The Diversity and Inclusion Task Force presents Pride in STEM, with Ivan Zhao, a student at Brown University studying applied mathematics and computer science.
Not only did Ivan teach himself frontend development, design, and 3D modeling, but he’s also active with a publication reclaiming tech-optimism and a student-led venture fund. Continue reading to hear Ivan’s story and great advice he shares along the way.
Why Did You Choose Your Current Technical Field?
Ivan I chose to study Applied Math and Computer Science because I was interested in ways of modeling the world through mathematical applications. Coming into college, I was unsure of what I wanted to study, only having this theoretical notion that I wanted to “create” things in the world (whatever that meant). But, I think that in a world that is constantly accelerating toward technological innovation, learning how to code allows you to do so many things (and also makes life easier!) It’s also given me the capacity to expand my interests that are in adjacent roles, whether that’s 3D Modeling, animation, or interaction design.
What Does a Typical Day or Week Look Like for You as a Student?
Ivan A typical week for me looks like a lot of classwork. This semester, specifically, I’m in two art studios that are both five hours long, and a two and a half hour seminar. This means that I’m out doing work late at night, studying with friends, or spending hours waiting for Illustrator to respond.
I also am involved with two other main things: Reboot, a publication and community reclaiming techn-optimism, and Dorm Room Fund, a student run venture fund, where I helped start our first LGBTQ+ student track. These involve a lot of calls and other documentation/writing.
I also love to cook, bake, and make things, so some of the day will be preparing syrups, fermentations, or dough as I’m just making random things to eat later in the week.
What’s Been Your Greatest Professional Challenge as a Member of the LGBTQ+ Community, and How Did You Overcome It?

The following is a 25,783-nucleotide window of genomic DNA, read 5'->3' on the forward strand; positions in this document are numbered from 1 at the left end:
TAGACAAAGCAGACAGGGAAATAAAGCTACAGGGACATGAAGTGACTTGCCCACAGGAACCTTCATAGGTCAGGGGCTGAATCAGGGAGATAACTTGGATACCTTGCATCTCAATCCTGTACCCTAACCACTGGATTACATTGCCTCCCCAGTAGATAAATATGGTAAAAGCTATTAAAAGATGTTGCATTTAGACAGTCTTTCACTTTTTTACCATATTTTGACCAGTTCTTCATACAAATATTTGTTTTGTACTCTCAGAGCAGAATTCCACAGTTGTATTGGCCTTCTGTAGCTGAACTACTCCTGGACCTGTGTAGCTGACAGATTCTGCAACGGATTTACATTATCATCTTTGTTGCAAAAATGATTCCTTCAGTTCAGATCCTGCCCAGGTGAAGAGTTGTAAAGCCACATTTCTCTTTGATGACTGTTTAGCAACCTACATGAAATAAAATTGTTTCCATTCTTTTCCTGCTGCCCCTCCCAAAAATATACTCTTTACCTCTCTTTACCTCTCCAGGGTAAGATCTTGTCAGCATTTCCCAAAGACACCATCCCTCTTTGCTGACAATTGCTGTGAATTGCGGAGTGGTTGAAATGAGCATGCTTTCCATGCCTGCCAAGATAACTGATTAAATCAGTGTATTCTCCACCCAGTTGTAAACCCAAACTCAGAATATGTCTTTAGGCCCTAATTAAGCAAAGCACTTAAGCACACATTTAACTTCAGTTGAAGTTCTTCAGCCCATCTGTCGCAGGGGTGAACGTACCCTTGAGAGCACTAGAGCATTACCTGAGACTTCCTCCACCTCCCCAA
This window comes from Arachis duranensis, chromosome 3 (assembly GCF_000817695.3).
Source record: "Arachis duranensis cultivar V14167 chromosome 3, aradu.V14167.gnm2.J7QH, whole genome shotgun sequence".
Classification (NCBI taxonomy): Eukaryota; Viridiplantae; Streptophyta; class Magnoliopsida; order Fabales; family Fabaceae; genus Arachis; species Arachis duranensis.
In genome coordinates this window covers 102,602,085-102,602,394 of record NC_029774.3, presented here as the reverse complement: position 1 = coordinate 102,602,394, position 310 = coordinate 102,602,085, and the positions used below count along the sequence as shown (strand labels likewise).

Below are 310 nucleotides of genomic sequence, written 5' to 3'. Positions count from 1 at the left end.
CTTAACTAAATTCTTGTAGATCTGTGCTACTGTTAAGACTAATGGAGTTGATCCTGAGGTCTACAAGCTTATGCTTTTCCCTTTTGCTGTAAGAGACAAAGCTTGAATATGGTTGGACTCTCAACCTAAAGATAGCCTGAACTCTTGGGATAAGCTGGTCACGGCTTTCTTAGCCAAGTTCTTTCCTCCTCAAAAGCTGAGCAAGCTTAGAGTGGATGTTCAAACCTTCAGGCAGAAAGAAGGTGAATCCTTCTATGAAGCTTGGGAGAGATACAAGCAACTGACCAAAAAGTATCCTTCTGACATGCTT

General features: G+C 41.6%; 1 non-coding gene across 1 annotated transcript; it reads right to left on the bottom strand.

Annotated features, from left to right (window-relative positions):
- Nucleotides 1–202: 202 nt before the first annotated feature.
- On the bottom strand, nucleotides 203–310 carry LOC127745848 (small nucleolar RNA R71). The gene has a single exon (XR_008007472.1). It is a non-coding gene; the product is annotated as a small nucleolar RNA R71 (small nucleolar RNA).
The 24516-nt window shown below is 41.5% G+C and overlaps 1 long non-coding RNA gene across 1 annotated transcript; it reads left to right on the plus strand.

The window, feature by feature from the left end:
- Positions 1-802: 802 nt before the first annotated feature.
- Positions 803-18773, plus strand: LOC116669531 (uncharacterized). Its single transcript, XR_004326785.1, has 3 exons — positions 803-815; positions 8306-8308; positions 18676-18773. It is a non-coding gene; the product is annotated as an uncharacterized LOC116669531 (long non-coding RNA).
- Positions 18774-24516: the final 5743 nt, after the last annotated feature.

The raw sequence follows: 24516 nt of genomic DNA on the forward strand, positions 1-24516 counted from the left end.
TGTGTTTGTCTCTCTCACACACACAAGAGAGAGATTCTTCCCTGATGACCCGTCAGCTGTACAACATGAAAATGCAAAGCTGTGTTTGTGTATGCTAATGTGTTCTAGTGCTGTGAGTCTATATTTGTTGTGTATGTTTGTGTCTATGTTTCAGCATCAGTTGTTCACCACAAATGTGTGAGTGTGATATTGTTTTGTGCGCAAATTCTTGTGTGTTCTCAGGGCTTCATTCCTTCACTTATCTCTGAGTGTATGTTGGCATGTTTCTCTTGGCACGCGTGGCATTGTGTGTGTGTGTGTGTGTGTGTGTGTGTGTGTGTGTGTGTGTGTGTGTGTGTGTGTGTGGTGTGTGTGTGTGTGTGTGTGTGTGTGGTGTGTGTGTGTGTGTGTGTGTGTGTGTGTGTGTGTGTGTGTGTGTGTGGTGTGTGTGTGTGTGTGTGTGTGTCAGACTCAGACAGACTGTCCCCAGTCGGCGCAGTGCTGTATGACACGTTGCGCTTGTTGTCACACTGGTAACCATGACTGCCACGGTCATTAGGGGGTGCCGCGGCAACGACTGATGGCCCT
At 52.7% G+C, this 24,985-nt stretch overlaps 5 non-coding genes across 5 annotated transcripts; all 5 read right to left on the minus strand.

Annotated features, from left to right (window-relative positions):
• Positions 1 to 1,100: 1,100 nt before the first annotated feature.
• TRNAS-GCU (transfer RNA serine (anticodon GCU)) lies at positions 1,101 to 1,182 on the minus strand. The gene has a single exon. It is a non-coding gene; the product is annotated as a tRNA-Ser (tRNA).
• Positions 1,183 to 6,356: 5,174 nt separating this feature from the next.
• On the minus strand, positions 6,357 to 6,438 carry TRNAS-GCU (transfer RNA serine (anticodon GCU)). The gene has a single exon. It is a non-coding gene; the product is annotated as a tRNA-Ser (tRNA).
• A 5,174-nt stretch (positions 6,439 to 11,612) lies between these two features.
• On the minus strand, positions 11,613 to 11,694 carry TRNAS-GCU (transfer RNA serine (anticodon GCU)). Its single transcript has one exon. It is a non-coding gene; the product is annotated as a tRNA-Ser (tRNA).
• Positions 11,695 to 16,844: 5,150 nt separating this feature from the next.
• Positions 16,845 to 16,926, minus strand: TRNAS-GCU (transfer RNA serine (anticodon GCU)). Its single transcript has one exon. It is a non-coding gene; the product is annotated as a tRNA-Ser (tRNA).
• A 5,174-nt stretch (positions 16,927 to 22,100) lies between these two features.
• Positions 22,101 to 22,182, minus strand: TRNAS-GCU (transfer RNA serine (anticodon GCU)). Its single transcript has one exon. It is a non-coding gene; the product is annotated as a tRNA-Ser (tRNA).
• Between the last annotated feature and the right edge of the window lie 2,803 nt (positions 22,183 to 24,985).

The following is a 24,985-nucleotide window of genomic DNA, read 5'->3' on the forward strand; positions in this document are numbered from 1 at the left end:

Ivan The biggest challenge is figuring out how much of my personality and truly authentic self I can share when interviewing for jobs. As someone who grew up in a conservative household that didn’t talk about sexuality, I hid a lot of my identity for a while. While advocates and activists have allowed the country to make strides, the tech industry is still lacking in a lot of ways in respecting people’s personal identity and reflecting on their own personal perspectives and biases. During interviews, I’m always hesitant to share things I care about and how much I should talk about them.
I think I personally overcome this by finding places that concretely talk about their commitment to D&I and what ways they show it (actions mean more than words!) By having places that show this base level of understanding, I’ve felt more comfortable talking to people at these places because we have a base level of value alignment.
What Is One Piece of Advice You Can Give to LGBTQ+ Students and Early Career Professionals?
Ivan I’d say the biggest piece of advice is finding your clan of people who truly care about you (and if they’re also LGBTQ+, that’s great). I think that if you’ve never had the support system of other people, you never realize what you’re missing out on and finding out exactly how wonderful people can be. Events like Out in Tech or Out 4 Undergrad build programming like this to find people.
Based on Your Personal Experiences, What Is One Step Companies/Universities Can Take To Make Stem More Welcoming and Inclusive for Members of the LGBTQ+ Community?
Ivan One step universities and companies can do to improve inclusivity is to have more grassroots programming and supporting issues of mutual aid within the community. I think that while having support for LGBTQ+ in tech is important, I think genuinely supporting actions of the community / supporting other people doing important work is more important.
What Is One Thing in Your Field or within Computing That You’re Most Excited About?
Ivan I’m personally the most excited about the role computation plays in creativity, specifically this idea of building machine learning and deep learning models that allow videographers, animators, and other artists to do their jobs more easily. One of the biggest issues in the world is maintenance, and figuring out tools to solve this is inspiring.
About Ivan Zhao:
Ivan is a senior at Brown University studying Applied Math and Computer Science. He is interested in creativity, storytelling, and vibes. He identifies as a gay man and is not out at work (only because he’s still a student!), but is out at school. He will be working as a design engineer at Loom working on the mobile team in the fall of 2022.
He started his journey in computer science in the fall of 2018, when he was unsure of what he wanted to do but knew he wanted to build things. He enjoyed math and his first year of classes, but was not satisfied with the amount of focus on creativity and exploration. He learned how to do other things like frontend development, design, and 3D modeling by himself, which has led him to do early engineering and product work at a variety of startups.